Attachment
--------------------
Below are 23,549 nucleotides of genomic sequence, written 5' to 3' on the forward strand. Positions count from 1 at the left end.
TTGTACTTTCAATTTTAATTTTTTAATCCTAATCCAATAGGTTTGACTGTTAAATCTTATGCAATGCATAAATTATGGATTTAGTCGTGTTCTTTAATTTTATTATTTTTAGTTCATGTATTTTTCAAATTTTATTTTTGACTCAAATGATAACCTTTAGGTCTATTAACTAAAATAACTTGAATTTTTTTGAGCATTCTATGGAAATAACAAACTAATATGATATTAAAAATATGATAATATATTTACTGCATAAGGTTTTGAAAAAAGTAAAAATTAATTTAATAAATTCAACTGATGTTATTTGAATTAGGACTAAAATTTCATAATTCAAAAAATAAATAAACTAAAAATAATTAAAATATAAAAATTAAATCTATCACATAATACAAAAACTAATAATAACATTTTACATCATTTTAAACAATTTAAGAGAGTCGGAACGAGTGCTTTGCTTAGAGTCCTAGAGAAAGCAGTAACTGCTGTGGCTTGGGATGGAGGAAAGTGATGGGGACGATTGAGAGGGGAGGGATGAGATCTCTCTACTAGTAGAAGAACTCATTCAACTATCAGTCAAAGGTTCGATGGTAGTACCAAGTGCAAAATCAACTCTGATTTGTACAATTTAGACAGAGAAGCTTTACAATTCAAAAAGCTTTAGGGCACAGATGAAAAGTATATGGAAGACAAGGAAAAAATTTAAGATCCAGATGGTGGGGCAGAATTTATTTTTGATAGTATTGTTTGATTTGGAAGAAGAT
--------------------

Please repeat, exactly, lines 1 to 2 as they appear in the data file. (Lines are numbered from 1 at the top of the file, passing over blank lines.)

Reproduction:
Below are 23,549 nucleotides of genomic sequence, written 5' to 3' on the forward strand. Positions count from 1 at the left end.
TTGTACTTTCAATTTTAATTTTTTAATCCTAATCCAATAGGTTTGACTGTTAAATCTTATGCAATGCATAAATTATGGATTTAGTCGTGTTCTTTAATTTTATTATTTTTAGTTCATGTATTTTTCAAATTTTATTTTTGACTCAAATGATAACCTTTAGGTCTATTAACTAAAATAACTTGAATTTTTTTGAGCATTCTATGGAAATAACAAACTAATATGATATTAAAAATATGATAATATATTTACTGCATAAGGTTTTGAAAAAAGTAAAAATTAATTTAATAAATTCAACTGATGTTATTTGAATTAGGACTAAAATTTCATAATTCAAAAAATAAATAAACTAAAAATAATTAAAATATAAAAATTAAATCTATCACATAATACAAAAACTAATAATAACATTTTACATCATTTTAAACAATTTAAGAGAGTCGGAACGAGTGCTTTGCTTAGAGTCCTAGAGAAAGCAGTAACTGCTGTGGCTTGGGATGGAGGAAAGTGATGGGGACGATTGAGAGGGGAGGGATGAGATCTCTCTACTAGTAGAAGAACTCATTCAACTATCAGTCAAAGGTTCGATGGTAGTACCAAGTGCAAAATCAACTCTGATTTGTACAATTTAGACAGAGAAGCTTTACAATTCAAAAAGCTTTAGGGCACAGATGAAAAGTATATGGAAGACAAGGAAAAAATTTAAGATCCAGATGGTGGGGCAGAATTTATTTTTGATAGTATTGTTTGATTTGGAAGAAGAT